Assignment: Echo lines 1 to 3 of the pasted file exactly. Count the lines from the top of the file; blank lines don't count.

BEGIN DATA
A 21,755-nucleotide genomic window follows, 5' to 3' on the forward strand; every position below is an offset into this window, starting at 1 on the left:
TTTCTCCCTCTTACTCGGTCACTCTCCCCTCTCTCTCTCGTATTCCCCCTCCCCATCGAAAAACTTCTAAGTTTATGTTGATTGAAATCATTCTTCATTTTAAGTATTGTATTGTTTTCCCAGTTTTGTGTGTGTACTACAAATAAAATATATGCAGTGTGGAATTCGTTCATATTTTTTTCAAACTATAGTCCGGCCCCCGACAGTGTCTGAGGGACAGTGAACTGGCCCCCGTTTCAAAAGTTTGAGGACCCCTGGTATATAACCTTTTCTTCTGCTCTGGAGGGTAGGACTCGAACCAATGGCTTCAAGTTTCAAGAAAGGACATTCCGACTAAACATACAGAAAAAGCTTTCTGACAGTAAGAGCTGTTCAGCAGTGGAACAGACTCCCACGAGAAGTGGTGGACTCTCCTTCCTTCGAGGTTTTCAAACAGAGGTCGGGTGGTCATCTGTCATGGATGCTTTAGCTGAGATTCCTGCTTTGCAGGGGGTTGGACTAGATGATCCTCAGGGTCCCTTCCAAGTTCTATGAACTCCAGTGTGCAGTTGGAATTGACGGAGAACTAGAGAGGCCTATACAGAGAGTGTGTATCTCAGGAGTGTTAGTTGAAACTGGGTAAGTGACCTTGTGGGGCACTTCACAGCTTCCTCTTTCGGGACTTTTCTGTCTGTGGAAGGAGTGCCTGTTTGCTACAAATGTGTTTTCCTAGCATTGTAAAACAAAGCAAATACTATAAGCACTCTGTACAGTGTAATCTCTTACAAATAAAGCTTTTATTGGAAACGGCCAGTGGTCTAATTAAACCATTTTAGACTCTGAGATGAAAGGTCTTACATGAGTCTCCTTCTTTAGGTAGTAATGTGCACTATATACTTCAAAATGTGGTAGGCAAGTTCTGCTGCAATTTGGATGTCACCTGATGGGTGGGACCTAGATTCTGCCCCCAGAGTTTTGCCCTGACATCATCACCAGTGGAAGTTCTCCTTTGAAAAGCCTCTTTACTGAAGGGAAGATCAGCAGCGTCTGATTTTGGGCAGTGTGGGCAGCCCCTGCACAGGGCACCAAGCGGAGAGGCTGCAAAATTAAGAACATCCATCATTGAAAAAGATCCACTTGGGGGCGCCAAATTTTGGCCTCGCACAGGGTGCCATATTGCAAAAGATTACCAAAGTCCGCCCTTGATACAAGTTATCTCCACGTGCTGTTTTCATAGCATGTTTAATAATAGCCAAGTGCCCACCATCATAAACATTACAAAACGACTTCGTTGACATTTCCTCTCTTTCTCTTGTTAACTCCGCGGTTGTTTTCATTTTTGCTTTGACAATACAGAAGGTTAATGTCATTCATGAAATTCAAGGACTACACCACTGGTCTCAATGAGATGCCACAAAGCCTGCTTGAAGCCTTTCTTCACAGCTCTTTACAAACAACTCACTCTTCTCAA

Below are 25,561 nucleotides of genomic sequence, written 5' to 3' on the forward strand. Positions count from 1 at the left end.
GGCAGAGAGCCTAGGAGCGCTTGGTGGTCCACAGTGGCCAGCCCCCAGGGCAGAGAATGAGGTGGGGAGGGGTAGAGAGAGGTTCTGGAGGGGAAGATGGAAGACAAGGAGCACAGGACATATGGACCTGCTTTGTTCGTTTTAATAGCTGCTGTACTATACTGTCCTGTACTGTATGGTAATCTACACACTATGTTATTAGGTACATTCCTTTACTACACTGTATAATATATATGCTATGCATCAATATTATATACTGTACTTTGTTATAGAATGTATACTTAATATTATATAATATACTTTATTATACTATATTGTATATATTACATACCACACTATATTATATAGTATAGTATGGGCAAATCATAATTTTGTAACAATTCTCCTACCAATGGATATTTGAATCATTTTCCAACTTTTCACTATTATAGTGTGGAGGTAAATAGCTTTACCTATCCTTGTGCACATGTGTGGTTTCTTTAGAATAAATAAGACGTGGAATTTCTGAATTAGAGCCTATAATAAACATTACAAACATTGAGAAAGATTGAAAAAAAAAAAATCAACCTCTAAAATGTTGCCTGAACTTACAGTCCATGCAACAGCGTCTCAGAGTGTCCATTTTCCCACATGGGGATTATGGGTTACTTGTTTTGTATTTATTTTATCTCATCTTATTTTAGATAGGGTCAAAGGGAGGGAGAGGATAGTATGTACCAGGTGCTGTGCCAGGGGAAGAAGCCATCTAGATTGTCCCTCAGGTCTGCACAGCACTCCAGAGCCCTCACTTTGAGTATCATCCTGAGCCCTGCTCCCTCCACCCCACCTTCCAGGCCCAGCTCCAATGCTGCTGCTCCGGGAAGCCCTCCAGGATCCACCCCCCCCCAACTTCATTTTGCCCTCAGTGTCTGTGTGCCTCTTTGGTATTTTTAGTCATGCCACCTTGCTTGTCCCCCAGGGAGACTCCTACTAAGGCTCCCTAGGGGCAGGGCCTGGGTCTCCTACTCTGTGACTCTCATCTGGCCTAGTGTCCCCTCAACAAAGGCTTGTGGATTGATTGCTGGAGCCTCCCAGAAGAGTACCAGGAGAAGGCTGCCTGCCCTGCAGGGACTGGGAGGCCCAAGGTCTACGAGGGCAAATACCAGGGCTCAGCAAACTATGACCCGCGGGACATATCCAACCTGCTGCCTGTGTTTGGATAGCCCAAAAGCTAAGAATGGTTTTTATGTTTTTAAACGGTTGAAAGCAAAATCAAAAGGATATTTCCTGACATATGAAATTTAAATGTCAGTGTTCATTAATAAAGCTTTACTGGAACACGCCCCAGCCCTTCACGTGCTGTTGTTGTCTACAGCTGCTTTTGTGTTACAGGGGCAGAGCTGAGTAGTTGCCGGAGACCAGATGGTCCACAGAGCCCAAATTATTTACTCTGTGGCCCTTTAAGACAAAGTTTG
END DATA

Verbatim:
A 21,755-nucleotide genomic window follows, 5' to 3' on the forward strand; every position below is an offset into this window, starting at 1 on the left:
TTTCTCCCTCTTACTCGGTCACTCTCCCCTCTCTCTCTCGTATTCCCCCTCCCCATCGAAAAACTTCTAAGTTTATGTTGATTGAAATCATTCTTCATTTTAAGTATTGTATTGTTTTCCCAGTTTTGTGTGTGTACTACAAATAAAATATATGCAGTGTGGAATTCGTTCATATTTTTTTCAAACTATAGTCCGGCCCCCGACAGTGTCTGAGGGACAGTGAACTGGCCCCCGTTTCAAAAGTTTGAGGACCCCTGGTATATAACCTTTTCTTCTGCTCTGGAGGGTAGGACTCGAACCAATGGCTTCAAGTTTCAAGAAAGGACATTCCGACTAAACATACAGAAAAAGCTTTCTGACAGTAAGAGCTGTTCAGCAGTGGAACAGACTCCCACGAGAAGTGGTGGACTCTCCTTCCTTCGAGGTTTTCAAACAGAGGTCGGGTGGTCATCTGTCATGGATGCTTTAGCTGAGATTCCTGCTTTGCAGGGGGTTGGACTAGATGATCCTCAGGGTCCCTTCCAAGTTCTATGAACTCCAGTGTGCAGTTGGAATTGACGGAGAACTAGAGAGGCCTATACAGAGAGTGTGTATCTCAGGAGTGTTAGTTGAAACTGGGTAAGTGACCTTGTGGGGCACTTCACAGCTTCCTCTTTCGGGACTTTTCTGTCTGTGGAAGGAGTGCCTGTTTGCTACAAATGTGTTTTCCTAGCATTGTAAAACAAAGCAAATACTATAAGCACTCTGTACAGTGTAATCTCTTACAAATAAAGCTTTTATTGGAAACGGCCAGTGGTCTAATTAAACCATTTTAGACTCTGAGATGAAAGGTCTTACATGAGTCTCCTTCTTTAGGTAGTAATGTGCACTATATACTTCAAAATGTGGTAGGCAAGTTCTGCTGCAATTTGGATGTCACCTGATGGGTGGGACCTAGATTCTGCCCCCAGAGTTTTGCCCTGACATCATCACCAGTGGAAGTTCTCCTTTGAAAAGCCTCTTTACTGAAGGGAAGATCAGCAGCGTCTGATTTTGGGCAGTGTGGGCAGCCCCTGCACAGGGCACCAAGCGGAGAGGCTGCAAAATTAAGAACATCCATCATTGAAAAAGATCCACTTGGGGGCGCCAAATTTTGGCCTCGCACAGGGTGCCATATTGCAAAAGATTACCAAAGTCCGCCCTTGATACAAGTTATCTCCACGTGCTGTTTTCATAGCATGTTTAATAATAGCCAAGTGCCCACCATCATAAACATTACAAAACGACTTCGTTGACATTTCCTCTCTTTCTCTTGTTAACTCCGCGGTTGTTTTCATTTTTGCTTTGACAATACAGAAGGTTAATGTCATTCATGAAATTCAAGGACTACACCACTGGTCTCAATGAGATGCCACAAAGCCTGCTTGAAGCCTTTCTTCACAGCTCTTTACAAACAACTCACTCTTCTCAA

Below are 25,561 nucleotides of genomic sequence, written 5' to 3' on the forward strand. Positions count from 1 at the left end.